Johnson & Johnson bags rapamycin analog biotech Anakuria

Phase 1-ready program targeting mTORC1 to be pursued for potential use in polycystic kidney disease and other indications.

Privately held Navitor Pharmaceuticals has announced that Janssen Pharmaceuticals, one of the Janssen Pharmaceutical Companies of Johnson & Johnson has acquired Anakuria Therapeutics, a biotech recently formed by Navitor to advance its novel class of selective rapamycin analog mTORC1 inhibitors. Under the terms of the agreement, Janssen has acquired all outstanding shares of Anakuria for an undisclosed sum, making it now a wholly-owned subsidiary of Janssen.

Longevity.Technology: Rapamycin was approved by the FDA in 1999 as an immunosuppressant for organ transplant recipients, but in recent years has come to dominate antiaging headlines for its ability to extend life, albeit in worms, flies and mice. Rapamycin appears to extend lifespan by stopping cells from dividing, an ability that also means it retards tumour growth in cancers. Leveraging rapamycin’s abilities, and those of its analogs, could realise the pharmacological extension of lifespan, although rapamycin is not without side effects, which is presumably why J&J is advancing an analog.

Anakuria’s lead Phase 1-ready program, AT-20494 provides Janssen with a first-in-class opportunity in autosomal dominant polycystic kidney disease, or ADPKD. AT-20494 is an orally bioavailable small molecule that selectively inhibits activity of the mechanistic target of rapamycin (mTORC1), the master modulator of cellular metabolism, which is overactive in multiple chronic diseases including ADPKD.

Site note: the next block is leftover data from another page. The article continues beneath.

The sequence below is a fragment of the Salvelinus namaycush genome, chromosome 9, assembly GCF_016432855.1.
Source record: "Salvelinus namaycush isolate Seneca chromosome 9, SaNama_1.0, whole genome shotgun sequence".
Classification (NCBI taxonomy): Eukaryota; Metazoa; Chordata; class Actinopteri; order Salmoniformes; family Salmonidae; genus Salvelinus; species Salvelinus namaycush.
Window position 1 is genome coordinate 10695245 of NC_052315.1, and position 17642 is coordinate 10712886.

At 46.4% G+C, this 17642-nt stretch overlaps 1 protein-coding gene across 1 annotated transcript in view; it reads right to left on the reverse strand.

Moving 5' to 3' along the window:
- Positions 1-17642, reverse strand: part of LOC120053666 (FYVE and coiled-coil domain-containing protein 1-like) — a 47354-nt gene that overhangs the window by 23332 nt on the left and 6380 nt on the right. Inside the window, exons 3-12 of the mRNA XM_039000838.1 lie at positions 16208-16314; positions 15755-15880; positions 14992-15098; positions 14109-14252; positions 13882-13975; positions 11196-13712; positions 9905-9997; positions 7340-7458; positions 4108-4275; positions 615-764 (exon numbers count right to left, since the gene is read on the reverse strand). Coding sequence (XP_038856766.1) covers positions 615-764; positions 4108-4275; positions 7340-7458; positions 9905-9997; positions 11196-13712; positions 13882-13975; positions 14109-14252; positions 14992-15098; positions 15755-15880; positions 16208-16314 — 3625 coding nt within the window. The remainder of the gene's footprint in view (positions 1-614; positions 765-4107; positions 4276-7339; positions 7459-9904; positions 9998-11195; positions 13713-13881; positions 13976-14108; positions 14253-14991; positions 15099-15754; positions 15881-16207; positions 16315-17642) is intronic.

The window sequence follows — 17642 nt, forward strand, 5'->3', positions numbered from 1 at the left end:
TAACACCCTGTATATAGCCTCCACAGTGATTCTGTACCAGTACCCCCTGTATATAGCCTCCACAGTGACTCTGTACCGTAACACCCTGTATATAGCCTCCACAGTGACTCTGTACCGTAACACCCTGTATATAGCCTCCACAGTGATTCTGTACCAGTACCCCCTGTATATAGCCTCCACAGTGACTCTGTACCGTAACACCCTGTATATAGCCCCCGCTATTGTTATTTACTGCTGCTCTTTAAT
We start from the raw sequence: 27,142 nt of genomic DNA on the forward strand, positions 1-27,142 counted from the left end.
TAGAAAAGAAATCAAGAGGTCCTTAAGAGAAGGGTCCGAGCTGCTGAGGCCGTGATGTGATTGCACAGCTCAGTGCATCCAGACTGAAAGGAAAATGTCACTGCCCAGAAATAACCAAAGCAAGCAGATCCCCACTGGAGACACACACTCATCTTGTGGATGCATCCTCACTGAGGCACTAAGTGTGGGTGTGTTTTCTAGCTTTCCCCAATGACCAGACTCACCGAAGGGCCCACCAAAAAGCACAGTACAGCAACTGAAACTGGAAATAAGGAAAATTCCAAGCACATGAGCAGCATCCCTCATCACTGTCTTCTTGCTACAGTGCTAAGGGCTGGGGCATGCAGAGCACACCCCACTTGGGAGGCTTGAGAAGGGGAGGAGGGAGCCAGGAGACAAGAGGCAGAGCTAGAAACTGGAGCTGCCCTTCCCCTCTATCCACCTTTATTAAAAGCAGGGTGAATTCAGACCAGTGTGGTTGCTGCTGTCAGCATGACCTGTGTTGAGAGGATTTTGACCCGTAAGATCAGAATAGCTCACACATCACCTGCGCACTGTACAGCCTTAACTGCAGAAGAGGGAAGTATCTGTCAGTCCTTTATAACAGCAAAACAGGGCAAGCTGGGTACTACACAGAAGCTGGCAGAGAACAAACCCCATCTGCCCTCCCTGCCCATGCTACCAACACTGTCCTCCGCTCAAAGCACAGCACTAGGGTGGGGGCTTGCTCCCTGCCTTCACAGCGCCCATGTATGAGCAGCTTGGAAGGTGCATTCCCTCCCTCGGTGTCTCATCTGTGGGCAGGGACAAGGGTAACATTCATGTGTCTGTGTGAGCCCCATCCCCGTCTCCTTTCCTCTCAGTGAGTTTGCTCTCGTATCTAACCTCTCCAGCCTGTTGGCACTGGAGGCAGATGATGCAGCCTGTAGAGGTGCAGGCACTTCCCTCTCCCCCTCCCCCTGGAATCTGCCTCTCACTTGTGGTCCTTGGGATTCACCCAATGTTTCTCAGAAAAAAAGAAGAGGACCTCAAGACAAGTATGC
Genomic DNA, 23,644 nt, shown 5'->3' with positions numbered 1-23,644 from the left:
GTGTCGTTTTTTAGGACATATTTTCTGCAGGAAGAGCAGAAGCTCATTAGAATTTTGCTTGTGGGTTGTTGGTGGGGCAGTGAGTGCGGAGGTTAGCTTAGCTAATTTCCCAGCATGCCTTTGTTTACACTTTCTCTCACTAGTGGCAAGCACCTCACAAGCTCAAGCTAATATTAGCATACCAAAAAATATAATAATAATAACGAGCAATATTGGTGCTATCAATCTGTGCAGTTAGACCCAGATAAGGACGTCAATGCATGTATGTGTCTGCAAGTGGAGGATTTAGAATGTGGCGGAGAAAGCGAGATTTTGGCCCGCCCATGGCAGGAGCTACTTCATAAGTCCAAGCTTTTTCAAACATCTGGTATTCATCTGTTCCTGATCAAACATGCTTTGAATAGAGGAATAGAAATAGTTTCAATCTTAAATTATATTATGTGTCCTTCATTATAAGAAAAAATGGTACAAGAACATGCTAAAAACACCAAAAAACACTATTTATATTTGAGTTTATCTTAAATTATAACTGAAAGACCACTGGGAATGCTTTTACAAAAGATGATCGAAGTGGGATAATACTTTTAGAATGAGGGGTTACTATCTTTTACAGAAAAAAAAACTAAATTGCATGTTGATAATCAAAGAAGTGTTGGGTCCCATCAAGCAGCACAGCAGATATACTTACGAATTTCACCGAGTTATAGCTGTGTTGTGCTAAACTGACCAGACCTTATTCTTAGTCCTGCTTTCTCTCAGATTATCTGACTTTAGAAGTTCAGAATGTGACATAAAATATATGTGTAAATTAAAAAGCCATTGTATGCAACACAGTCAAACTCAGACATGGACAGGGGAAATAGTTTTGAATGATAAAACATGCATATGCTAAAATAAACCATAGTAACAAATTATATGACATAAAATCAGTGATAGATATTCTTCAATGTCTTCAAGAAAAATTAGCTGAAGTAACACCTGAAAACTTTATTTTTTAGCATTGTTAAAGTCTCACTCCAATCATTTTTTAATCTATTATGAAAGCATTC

Complex 1 of mTORC1 activity governs the pace and ability of the cell to synthesise protein and other cellular components. Increased mTORC1 activity contributes to a broad array of diseases of aging by increasing protein misfolding and driving cellular stress, inflammation and fibrosis.

AT-20494 is a member of a novel class of rapamycin analogs (often called rapalogs) discovered by Navitor scientists, and it will be the first fully-selective inhibitor of mTORC1 to be studied in humans. Preclinical studies of AT-20494 have shown that it reduces the burden of cysts and kidney volume in mice carrying mutations in the PKD1 gene, and also reduces signatures of fibrosis and inflammation upon chronic administration.

Tom Hughes, president and chief executive officer of Navitor Pharmaceuticals LLC commented: “We are thrilled that the potential value and substantially differentiated profile of Anakuria’s mTORC1 inhibitor program can be explored with Janssen. With decades of experience in developing, manufacturing and commercializing innovative therapies for patients suffering from a broad range of diseases and conditions, Janssen is ideally positioned to rapidly advance our program in the clinic.

“We also are very pleased that the program has come full circle within the Johnson & Johnson Family of Companies: Johnson & Johnson Innovation – JJDC, Inc., the strategic venture arm of Johnson & Johnson, was one of Navitor’s founding investors and the company also was one of the initial startups incubated in JLABS @ LabCentral, Cambridge, MA [1].”

Navitor‘s proprietary platform has also produced another clinical candidates, NV-5138; this small molecule directly activates mTORC1 and is in Phase 2 development for treatment-resistant depression, with additional opportunities in cognition and memory, in partnership with Supernus Pharmaceuticals, Inc.


Photograph: National Cancer Institute/Unsplash